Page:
Each morning on my commute to work, I play music and drink my coffee. I’ll take my headphones out to greet the shuttle driver, but then proceed to get lost in whatever song I am listening to and prepare for the day ahead.
However, one dreary Friday morning, I broke that routine, and I do not regret it one bit.
I got on the shuttle and realized the driver and a student were engaged in a deep conversation, and I could not help but turn off my music and listen. The two were drastically different, yet had so many commonalities. The student, a young man studying here from another country, and the driver, a woman who spent her entire life in the United States, were talking about the importance of hard work and how our struggles help build us into stronger individuals.
If I had not taken out my headphones that morning, I would have missed out on an amazing conversation that I feel rarely happens nowadays. Two people who did not know each other were taking time out of their day to not only engage in conversation, but also to share their thoughts on what they thought hard work should entail and how we can better ourselves.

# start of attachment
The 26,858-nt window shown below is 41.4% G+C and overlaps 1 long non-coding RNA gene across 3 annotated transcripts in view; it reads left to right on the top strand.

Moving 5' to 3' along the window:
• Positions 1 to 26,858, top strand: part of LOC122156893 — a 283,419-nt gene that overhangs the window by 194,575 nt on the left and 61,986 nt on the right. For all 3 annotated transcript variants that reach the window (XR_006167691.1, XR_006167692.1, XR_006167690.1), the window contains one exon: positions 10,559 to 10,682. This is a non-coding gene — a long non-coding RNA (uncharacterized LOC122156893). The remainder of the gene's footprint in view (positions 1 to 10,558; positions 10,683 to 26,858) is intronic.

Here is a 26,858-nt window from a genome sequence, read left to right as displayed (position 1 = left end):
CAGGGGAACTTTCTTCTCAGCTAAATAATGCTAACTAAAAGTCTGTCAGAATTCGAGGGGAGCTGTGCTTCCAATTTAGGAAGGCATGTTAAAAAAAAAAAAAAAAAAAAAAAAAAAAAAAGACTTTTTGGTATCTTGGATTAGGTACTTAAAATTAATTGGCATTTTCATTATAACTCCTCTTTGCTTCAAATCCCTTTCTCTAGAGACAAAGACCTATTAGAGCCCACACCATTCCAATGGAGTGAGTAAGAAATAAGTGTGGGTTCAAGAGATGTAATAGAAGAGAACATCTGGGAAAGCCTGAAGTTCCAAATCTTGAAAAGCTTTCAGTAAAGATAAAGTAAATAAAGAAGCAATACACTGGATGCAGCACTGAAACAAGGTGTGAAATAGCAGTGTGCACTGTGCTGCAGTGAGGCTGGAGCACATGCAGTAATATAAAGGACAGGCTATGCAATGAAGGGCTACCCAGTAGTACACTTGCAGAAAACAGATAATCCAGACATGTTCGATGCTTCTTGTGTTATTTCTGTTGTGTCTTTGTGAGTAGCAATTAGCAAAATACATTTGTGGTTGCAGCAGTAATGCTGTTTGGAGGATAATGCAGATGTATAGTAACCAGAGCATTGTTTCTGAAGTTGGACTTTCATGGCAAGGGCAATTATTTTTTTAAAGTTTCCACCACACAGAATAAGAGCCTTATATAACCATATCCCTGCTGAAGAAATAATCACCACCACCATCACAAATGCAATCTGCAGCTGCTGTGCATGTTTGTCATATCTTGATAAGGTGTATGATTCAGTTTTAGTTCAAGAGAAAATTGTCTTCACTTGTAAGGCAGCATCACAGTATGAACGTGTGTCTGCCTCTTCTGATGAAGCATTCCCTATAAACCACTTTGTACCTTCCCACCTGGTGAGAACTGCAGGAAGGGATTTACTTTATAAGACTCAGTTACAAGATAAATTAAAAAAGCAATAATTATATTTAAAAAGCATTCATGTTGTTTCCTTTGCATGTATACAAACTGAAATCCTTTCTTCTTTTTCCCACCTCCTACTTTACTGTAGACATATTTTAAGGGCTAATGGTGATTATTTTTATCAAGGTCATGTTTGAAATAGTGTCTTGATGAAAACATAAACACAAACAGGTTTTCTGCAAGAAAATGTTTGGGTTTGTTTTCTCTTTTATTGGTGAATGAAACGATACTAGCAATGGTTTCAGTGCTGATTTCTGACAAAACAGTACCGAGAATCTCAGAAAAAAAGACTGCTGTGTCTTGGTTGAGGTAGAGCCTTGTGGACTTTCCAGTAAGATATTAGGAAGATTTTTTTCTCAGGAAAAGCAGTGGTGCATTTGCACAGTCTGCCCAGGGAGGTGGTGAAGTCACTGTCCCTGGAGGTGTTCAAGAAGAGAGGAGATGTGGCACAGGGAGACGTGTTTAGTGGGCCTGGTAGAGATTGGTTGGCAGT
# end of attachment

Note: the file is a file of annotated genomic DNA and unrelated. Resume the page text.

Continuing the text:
They shared life experiences, exchanged family backgrounds and told stories of how setbacks had the ability to change their perspectives. The two came from totally different backgrounds and had a significant age gap but were able to connect over common experiences.
I have no clue as to how the conversation began that early Friday morning, but I am so thankful that it did. Seeing this play out really challenged me to take some time to reflect on my social interactions, or lack thereof. Conversations such as the one that took place should not be an anomaly. It was such a great feeling to put my phone down for once and just sit back and listen.
Taking time to disconnect from the digital world and sit in that moment made me realize how important face-to-face communication is, no matter where it might take place. I will strive to set my phone down when in social settings and give individuals my undivided attention in order to put forth more meaningful conversation. Yes, social media can be a good way to communicate with others, but it cannot truly replace social interactions in the present.